Missions launched from the facility, with its cavernous hangar and office building, will cover a variety of science disciplines, including astronomy, tropical storm development, intercontinental pollution, and earthquake and volcanic activity.

The Ames Research Center hosted this year’s Pete Conrad ‘Spirit of Innovation Awards’ and Innovation Generation Summit. The program challenges students to create and develop business concepts in lunar exploration; products for personal spaceflight; or use of carbon-free renewable energy.

Twenty-one finalists from more than 60 U.S. teams and one from China competed for more than $120,000 in grants, and the chance to hook up with expert professionals who might help move their ideas off the drawing board and into production.

Nancy Conrad: "I think it’s giving these kids an opportunity to create, to innovate, to get their juices going, to get excited about education and to understand that what they learn is also a product that can be, ‘oh, in the marketplace, could be made, wow, how cool is that."

The 'Spirit of Innovation Awards' and Innovation Generation Summit is a tribute to decorated aviator and astronaut Charles ‘Pete’ Conrad. The third person to walk on the moon, Conrad was commander of Apollo XII and Skylab II missions.

Russell Schweikert: "The whole idea of this is to stimulate kids to realize that ideas ultimately convert into businesses and become whole systems by which people make livings and create new capabilities, and it’s, at least for me, from my point of view, it’s seeing the kids light up as they recognize that they can make a contribution to that process."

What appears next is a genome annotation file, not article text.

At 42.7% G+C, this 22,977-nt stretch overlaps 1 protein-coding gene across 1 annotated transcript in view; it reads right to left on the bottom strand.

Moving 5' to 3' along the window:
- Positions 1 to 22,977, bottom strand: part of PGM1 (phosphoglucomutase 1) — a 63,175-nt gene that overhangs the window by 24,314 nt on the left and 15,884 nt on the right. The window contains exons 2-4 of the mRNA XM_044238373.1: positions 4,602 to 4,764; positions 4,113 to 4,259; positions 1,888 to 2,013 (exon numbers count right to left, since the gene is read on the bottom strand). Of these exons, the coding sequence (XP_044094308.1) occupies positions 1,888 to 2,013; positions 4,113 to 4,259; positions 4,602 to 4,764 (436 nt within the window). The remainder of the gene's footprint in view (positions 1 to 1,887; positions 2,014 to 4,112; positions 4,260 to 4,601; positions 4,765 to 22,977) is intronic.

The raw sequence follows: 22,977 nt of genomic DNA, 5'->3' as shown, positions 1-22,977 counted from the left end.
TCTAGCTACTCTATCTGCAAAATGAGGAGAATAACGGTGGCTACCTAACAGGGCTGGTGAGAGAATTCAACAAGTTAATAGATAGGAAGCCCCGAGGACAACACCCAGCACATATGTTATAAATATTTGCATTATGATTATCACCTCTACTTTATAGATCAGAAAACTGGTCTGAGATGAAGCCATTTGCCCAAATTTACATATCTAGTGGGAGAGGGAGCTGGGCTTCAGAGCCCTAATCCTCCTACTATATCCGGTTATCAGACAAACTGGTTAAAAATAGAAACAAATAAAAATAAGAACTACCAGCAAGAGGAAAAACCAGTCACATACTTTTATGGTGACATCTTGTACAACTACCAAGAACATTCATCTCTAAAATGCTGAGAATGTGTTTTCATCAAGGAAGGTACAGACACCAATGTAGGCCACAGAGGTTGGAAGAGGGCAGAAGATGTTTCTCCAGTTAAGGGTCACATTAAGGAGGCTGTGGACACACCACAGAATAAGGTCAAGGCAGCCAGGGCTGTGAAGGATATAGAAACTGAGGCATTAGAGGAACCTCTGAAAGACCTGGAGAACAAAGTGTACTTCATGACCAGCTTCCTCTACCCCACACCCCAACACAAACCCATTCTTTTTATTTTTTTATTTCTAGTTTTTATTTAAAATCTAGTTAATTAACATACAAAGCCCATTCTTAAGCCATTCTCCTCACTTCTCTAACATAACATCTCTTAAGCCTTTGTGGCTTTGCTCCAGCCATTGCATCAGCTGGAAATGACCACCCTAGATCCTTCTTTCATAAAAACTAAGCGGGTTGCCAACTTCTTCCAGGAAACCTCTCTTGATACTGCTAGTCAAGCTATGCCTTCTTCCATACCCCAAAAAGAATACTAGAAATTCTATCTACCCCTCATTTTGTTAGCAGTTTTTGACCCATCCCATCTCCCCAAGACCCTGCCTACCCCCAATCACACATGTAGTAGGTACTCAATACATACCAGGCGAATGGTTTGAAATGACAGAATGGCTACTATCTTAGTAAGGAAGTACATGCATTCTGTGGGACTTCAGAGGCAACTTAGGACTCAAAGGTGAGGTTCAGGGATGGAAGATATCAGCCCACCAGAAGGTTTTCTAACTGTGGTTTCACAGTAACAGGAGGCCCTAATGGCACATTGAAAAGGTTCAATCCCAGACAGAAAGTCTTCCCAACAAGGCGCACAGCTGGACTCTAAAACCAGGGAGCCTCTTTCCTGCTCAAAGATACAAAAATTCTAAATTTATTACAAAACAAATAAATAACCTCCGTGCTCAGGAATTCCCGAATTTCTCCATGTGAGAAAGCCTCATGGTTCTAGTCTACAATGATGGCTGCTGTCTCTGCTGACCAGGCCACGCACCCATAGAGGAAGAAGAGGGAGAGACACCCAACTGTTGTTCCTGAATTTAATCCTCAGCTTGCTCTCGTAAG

Workers at the Stennis Space Center completed structural steel construction on the facility's new A-3 Test Stand. Approximately four million pounds of fabricated steel were used in erecting the 260-foot tall structure. When it’s complete with its on-stand fuel tanks, the new stand will allow engineers to test engines at simulated altitudes of up to 100,000 feet. This new A-3 test stand will be used to demonstrate the J-2X engine now in development. A direct descendant of the Apollo-era J-2 engine, the J-2X will power the upper stages of the Ares rockets that’ll propel astronauts to the International Space Station and the moon.